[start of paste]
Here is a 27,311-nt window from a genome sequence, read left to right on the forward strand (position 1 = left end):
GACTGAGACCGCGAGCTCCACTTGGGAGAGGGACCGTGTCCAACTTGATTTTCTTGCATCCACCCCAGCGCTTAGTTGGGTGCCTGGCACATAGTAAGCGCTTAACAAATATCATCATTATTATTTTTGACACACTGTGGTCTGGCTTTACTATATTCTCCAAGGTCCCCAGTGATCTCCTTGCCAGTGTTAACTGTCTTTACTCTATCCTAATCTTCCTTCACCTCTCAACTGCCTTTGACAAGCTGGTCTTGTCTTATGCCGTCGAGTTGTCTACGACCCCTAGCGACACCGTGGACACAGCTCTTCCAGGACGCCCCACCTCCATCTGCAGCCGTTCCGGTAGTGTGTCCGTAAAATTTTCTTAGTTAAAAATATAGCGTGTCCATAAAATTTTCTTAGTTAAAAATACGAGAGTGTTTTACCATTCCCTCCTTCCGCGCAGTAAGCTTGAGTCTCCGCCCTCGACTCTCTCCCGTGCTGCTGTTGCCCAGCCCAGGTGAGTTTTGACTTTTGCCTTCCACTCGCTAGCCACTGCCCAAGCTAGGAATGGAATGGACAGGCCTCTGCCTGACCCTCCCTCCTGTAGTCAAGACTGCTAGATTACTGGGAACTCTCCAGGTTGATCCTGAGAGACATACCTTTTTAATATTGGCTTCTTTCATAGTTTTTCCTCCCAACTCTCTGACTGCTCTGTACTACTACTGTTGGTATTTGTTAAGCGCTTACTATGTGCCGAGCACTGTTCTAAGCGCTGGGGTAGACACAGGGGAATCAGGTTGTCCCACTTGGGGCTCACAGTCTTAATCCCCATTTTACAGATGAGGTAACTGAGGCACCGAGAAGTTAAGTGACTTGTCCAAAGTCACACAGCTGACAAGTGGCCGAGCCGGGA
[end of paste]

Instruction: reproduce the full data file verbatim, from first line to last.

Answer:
Here is a 27,311-nt window from a genome sequence, read left to right on the forward strand (position 1 = left end):
GACTGAGACCGCGAGCTCCACTTGGGAGAGGGACCGTGTCCAACTTGATTTTCTTGCATCCACCCCAGCGCTTAGTTGGGTGCCTGGCACATAGTAAGCGCTTAACAAATATCATCATTATTATTTTTGACACACTGTGGTCTGGCTTTACTATATTCTCCAAGGTCCCCAGTGATCTCCTTGCCAGTGTTAACTGTCTTTACTCTATCCTAATCTTCCTTCACCTCTCAACTGCCTTTGACAAGCTGGTCTTGTCTTATGCCGTCGAGTTGTCTACGACCCCTAGCGACACCGTGGACACAGCTCTTCCAGGACGCCCCACCTCCATCTGCAGCCGTTCCGGTAGTGTGTCCGTAAAATTTTCTTAGTTAAAAATATAGCGTGTCCATAAAATTTTCTTAGTTAAAAATACGAGAGTGTTTTACCATTCCCTCCTTCCGCGCAGTAAGCTTGAGTCTCCGCCCTCGACTCTCTCCCGTGCTGCTGTTGCCCAGCCCAGGTGAGTTTTGACTTTTGCCTTCCACTCGCTAGCCACTGCCCAAGCTAGGAATGGAATGGACAGGCCTCTGCCTGACCCTCCCTCCTGTAGTCAAGACTGCTAGATTACTGGGAACTCTCCAGGTTGATCCTGAGAGACATACCTTTTTAATATTGGCTTCTTTCATAGTTTTTCCTCCCAACTCTCTGACTGCTCTGTACTACTACTGTTGGTATTTGTTAAGCGCTTACTATGTGCCGAGCACTGTTCTAAGCGCTGGGGTAGACACAGGGGAATCAGGTTGTCCCACTTGGGGCTCACAGTCTTAATCCCCATTTTACAGATGAGGTAACTGAGGCACCGAGAAGTTAAGTGACTTGTCCAAAGTCACACAGCTGACAAGTGGCCGAGCCGGGA